It is often argued, including by editors, that faced with such a difficult situation, what can you do? My response to this is that if editors really care about patients, they must pull their heads out of the sand. I went into this in a bit more depth here: http://josephinejones.wordpress.com/2012/04/29/if-the-media-care-about-burzynskis-patients-they-must-pull-their-heads-out-of-the-sand/ where, like Jennifer Keane (@zenbuffy), I point out that yes, patient choice is important – but it should be informed choice. And it seems clear to me that the Burzynski Clinic are not properly informing patient, who in turn are not properly informing journalists.

    Yes – such pieces are essentially free advertising. But if they were actual advertising, they would be in breach of advertising guidelines and even illegal under the Cancer Act (in the case of the UK articles).

  4. #4 Richard M. Meyerson
    USA
    July 19, 2012

    rhabdomyosarcoma is the correct spelling.

  5. #5 Hoodmeister
    July 20, 2012

    I would not exactly put Orac into the category of an expert in quackery. he still thinks chemo and radiation cures cancer when in fact it helps to spread it.

    This practice in question may be quackery, but most journalists will embrace alternatives to big pharma scams when given the opportunity. Colloidal silver is banned in europe, but not on America and it kills over 300 known viruses, bacteria, and fungi with relatively little or no side effects. there is the left wingery argument about it turning the skin blue and that is true if you guzzle it like booze for years, but outside of that, it is is safer tnan most prescription drugs.

    besides even if it is banned here the people who use it already know how to make it in case of such an unconstitutional and unnecessary police state ban. It can be made at home and herbal supplments can be gorwn and made at home as well. Vitamin D can be obtain by laying in the sun 10 minutes a day. Try banning that!

    When it comes to police states, free men will always think up a way around their petty insignificant childish and selfish laws and schemes. Freedom will prevail and tyranny will fall.

    Stiil, i wouldn;t refer to Orac or any of his minions like Chris who claims to have no chromosomes or narad who always argues fake science over real science or even NJ who is so overdosed on canadian sodium fluoride that he has lost the ability to think correctly. Those people over there know less about alternative medicien than a dead possum in a garlic garden.

    http://robhood.us/weblog.php

  6. #6 Kevin Sanders
    July 20, 2012

    1. I would not exactly put Orac into the category of an expert in quackery. he still thinks chemo and radiation cures cancer when in fact it helps to spread it.
    This practice in question may be quackery, but most journalists will embrace alternatives to big pharma scams when given the opportunity. Colloidal silver is banned in Europe, but not on America and it kills over 300 known viruses, bacteria, and fungi with relatively little or no side effects. there is the left wingery argument about it turning the skin blue and that is true if you guzzle it like booze for years, but outside of that, it is safer than most prescription drugs.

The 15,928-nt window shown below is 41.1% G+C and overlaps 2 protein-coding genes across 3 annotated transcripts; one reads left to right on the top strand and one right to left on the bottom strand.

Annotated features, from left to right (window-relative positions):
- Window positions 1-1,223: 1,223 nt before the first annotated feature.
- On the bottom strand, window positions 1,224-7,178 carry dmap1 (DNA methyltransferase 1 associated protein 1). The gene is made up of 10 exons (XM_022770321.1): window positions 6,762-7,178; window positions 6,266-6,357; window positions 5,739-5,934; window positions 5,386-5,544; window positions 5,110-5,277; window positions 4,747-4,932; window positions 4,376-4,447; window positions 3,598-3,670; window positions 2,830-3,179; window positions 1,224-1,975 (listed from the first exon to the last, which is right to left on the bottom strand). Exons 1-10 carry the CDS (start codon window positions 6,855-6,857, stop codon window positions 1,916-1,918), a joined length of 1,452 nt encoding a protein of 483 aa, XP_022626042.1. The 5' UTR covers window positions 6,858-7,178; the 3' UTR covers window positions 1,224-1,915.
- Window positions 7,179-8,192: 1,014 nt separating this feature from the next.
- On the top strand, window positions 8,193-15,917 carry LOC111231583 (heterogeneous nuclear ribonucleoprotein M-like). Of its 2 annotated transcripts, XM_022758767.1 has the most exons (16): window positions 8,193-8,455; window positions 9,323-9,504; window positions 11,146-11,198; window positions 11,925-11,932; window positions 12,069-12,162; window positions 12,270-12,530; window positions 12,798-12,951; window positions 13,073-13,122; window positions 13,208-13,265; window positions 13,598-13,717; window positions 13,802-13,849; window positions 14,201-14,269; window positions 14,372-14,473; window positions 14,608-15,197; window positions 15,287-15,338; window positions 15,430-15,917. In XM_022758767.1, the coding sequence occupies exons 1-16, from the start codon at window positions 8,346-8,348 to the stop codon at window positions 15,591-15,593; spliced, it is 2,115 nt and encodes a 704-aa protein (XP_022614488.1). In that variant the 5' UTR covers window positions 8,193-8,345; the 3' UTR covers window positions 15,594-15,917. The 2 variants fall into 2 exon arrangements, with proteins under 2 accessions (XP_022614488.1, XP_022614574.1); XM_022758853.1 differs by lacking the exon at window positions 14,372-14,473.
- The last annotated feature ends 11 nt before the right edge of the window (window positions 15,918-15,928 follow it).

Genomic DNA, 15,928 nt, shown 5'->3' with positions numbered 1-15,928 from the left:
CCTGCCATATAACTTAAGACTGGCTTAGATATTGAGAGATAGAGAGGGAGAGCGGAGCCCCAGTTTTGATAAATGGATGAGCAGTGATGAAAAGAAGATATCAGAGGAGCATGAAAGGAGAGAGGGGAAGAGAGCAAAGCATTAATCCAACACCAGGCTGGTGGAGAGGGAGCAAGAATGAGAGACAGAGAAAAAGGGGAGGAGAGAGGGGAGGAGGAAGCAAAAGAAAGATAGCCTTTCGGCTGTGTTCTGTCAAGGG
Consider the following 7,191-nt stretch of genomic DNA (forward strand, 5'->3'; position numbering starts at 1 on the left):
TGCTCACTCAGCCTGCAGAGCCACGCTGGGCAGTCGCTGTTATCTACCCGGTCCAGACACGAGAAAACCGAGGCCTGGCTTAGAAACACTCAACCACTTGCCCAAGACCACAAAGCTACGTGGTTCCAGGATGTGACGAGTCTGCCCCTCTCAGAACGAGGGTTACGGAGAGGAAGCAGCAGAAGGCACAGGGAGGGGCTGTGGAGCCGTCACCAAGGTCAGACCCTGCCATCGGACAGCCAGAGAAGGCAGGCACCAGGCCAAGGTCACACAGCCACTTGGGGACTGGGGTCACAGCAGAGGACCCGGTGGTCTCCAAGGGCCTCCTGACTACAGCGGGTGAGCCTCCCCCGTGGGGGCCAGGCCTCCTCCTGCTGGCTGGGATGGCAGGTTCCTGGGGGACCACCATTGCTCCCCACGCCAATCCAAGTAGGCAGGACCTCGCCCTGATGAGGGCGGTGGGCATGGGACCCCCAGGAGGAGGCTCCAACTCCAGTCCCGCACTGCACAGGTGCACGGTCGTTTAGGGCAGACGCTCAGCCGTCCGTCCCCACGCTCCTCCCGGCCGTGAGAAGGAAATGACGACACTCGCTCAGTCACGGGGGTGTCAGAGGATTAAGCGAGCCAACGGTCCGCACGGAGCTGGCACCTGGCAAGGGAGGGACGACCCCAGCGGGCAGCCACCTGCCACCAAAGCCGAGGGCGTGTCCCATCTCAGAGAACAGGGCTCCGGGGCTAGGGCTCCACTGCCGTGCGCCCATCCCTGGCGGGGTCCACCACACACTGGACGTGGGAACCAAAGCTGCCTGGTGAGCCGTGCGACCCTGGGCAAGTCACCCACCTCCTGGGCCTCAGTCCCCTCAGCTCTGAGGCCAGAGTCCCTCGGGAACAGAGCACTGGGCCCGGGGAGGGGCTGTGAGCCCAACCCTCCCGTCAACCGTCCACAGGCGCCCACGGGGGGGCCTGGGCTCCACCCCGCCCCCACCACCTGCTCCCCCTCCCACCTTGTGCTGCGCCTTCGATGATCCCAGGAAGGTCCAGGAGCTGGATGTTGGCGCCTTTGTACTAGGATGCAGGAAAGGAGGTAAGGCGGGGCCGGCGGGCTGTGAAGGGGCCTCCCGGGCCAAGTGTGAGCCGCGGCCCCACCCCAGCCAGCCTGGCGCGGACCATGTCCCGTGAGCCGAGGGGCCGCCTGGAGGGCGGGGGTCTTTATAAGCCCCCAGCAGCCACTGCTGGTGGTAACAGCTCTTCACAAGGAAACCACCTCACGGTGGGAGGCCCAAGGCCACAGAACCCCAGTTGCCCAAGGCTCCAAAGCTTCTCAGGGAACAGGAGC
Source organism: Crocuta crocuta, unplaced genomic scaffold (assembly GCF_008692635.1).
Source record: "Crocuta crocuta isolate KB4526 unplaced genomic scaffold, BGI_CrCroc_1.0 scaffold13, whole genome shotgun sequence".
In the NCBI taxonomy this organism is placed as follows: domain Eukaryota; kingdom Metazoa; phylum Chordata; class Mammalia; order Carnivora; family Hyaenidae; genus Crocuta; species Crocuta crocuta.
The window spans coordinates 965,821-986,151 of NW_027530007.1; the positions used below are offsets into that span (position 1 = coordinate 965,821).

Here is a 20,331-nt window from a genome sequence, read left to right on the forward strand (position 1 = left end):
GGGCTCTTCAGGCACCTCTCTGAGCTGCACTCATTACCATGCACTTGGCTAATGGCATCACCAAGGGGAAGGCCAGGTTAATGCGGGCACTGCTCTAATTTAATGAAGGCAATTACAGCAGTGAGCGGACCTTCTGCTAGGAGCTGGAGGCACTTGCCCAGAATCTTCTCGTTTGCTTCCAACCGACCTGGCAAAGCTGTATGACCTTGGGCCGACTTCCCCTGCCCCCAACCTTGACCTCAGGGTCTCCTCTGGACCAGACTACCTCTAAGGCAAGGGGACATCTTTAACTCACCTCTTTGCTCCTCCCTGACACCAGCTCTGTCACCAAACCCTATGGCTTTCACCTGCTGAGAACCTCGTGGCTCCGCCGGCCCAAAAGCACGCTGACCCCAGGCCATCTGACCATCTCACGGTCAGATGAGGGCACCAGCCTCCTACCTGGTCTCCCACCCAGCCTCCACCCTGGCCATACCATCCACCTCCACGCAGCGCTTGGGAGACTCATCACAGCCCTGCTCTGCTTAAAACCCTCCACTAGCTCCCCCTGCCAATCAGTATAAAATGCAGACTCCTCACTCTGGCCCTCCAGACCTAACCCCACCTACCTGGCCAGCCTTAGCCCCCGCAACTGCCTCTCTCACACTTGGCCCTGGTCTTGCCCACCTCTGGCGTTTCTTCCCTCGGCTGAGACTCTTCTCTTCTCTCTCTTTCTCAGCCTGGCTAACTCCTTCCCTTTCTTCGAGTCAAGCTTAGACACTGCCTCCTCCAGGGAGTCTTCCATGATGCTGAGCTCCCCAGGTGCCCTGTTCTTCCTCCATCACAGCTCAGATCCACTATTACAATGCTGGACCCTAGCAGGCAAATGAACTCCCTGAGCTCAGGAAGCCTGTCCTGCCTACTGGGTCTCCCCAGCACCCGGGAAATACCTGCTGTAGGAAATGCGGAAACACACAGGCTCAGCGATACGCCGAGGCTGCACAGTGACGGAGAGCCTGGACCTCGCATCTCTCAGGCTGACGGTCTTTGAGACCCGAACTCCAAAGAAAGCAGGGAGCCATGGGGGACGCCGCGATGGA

Besides even if it is banned here the people who use it already know how to make it in case of such an unconstitutional and unnecessary police state ban. It can be made at home and herbal supplments can be gorwn and made at home as well. Vitamin D can be obtained by laying in the sun 10 minutes a day. Try banning that!
    When it comes to police states, free men will always think up a way around their petty insignificant childish and selfish laws and schemes. Freedom will prevail and tyranny will fall.
    Still, I wouldn’t refer to Orac or any of his minions like Chris who claims to have no chromosomes or narad who always argues fake science over real science or even NJ who is so overdosed on canadian sodium fluoride that he has lost the ability to think correctly. Those people over there know less about alternative medicien than a dead possum in a garlic garden.

  7. #7 Martha lambert
    July 20, 2012

    PZ is still bilking commentators, censoring posts, and fornicating polls. Now again, mr productivity:

    1. I would not exactly put Orac into the category of an expert in quackery. he still thinks chemo and radiation cures cancer when in fact it helps to spread it.
    This practice in question may be quackery, but most journalists will embrace alternatives to big pharma scams when given the opportunity. Colloidal silver is banned in Europe, but not on America and it kills over 300 known viruses, bacteria, and fungi with relatively little or no side effects. there is the left wingery argument about it turning the skin blue and that is true if you guzzle it like booze for years, but outside of that, it is safer than most prescription drugs.
    Besides even if it is banned here the people who use it already know how to make it in case of such an unconstitutional and unnecessary police state ban. It can be made at home and herbal supplments can be gorwn and made at home as well. Vitamin D can be obtained by laying in the sun 10 minutes a day. Try banning that!